Eat the Rainbow
Our natural world provides a rainbow of healthy fruits and vegetables, each containing phytonutrients that give them their particular pigment. Eating the entire spectrum of this colorful cornucopia enables our bodies to benefit from a range of immune-enhancing vitamins, minerals, and phytochemicals.
The more the merrier
The color of fruits and vegetables stems from four main sources, chlorophyll (green); flavonoids: anthocyanins and anthoxantins (red, blue, purple); carotenoids (yellow, red, orange); and betalains (red, yellow, purple). Each serves a unique purpose.
Chlorophyll helps reduce inflammation and bacteria, build blood, increase lung capacity, and detoxify harmful chemicals in our bodies. Flavonoid antioxidants fight heart disease, diabetes, cancer, and cognitive issues, such as Alzheimer’s and dementia. Anthocyanins, a category of flavonoids, lower risk of high blood pressure and cholesterol and fight urinary tract infections. Carotenoids, found in carrots, squash, corn, pumpkin, and more, protect cells from free radical damage. They’re best absorbed when combined with a variety of other colorful foods and healthy fats. Betalains, such as those found in red beets, Swiss chard, and cactus pear, lower inflammation and boost fiber intake to keep blood sugar levels in check. The potassium in beets also reduces blood pressure. People with kidney stones should keep beet consumption to a minimum, however, due to its oxalates. Otherwise, they’re hard to beat.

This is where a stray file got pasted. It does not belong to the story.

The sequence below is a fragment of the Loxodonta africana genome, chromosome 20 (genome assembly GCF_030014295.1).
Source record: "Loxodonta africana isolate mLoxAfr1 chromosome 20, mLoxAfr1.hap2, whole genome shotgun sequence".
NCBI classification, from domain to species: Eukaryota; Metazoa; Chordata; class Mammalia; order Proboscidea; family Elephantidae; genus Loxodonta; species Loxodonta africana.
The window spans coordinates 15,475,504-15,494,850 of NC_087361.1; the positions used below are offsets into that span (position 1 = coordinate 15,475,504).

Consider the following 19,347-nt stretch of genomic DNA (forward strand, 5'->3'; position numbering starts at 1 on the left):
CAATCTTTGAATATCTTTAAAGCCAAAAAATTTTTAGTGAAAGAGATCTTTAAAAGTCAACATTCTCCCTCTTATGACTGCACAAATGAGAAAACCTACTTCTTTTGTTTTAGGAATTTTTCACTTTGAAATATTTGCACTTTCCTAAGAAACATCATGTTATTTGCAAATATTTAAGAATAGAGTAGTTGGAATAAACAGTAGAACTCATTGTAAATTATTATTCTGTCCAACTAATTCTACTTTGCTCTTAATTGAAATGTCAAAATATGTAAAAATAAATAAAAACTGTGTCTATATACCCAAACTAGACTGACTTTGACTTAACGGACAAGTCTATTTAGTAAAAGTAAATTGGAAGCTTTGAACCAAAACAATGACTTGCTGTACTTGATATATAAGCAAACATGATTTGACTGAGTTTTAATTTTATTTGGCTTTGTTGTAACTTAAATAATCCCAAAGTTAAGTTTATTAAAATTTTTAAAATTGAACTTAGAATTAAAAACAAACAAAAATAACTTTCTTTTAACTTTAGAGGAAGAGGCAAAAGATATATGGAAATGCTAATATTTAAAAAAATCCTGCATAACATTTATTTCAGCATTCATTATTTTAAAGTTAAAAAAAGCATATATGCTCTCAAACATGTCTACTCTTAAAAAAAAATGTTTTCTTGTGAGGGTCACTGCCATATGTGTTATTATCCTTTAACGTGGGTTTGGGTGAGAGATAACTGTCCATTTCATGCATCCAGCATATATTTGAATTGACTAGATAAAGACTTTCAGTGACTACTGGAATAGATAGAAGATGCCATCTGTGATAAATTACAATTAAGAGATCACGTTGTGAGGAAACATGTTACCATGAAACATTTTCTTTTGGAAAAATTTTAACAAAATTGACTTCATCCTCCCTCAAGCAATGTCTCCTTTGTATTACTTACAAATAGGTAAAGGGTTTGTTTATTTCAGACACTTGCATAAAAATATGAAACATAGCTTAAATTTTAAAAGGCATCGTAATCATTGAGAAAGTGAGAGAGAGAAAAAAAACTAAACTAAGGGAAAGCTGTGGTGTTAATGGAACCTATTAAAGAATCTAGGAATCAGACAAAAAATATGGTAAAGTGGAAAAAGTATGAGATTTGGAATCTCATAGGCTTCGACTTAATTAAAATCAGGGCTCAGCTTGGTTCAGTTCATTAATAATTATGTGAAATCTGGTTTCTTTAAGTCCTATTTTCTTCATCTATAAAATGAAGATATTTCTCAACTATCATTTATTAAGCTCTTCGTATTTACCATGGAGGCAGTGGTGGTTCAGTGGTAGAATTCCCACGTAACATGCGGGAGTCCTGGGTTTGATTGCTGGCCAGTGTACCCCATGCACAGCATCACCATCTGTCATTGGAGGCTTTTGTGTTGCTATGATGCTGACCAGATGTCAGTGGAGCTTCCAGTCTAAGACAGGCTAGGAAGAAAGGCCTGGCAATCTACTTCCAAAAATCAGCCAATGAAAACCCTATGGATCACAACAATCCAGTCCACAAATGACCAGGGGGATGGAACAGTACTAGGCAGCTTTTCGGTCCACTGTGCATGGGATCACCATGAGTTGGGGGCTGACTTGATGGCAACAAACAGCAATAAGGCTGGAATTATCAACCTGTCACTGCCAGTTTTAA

To cook or not to cook
While cooking vegetables destroys many essential nutrients, such as water-soluble folate, vitamin C, and B vitamins, heating may actually boost absorption in tomatoes, carrots, and more. Cooking provides other advantages as well. Spinach, for instance, contains oxalate, which blocks calcium and iron absorption in the gut. Although heating lowers the amount of B and C vitamins, it also reduces the oxalate’s undesirable effect. Garlic and onions, on the other hand, lose some of their potency when cooked.
The American Heart Association and others suggest we consume two servings of fruit and three cups of vegetables each day to obtain optimal results. From eye-healthy lycopene found in tomatoes and anti-inflammatory polyphenols packed in pomegranates to green superfoods, spinach, kale, and broccoli and potassium-rich bananas, avocados, and dried apricots, it’s easy to find an assortment of flavorful produce to produce a rainbow of health benefits every day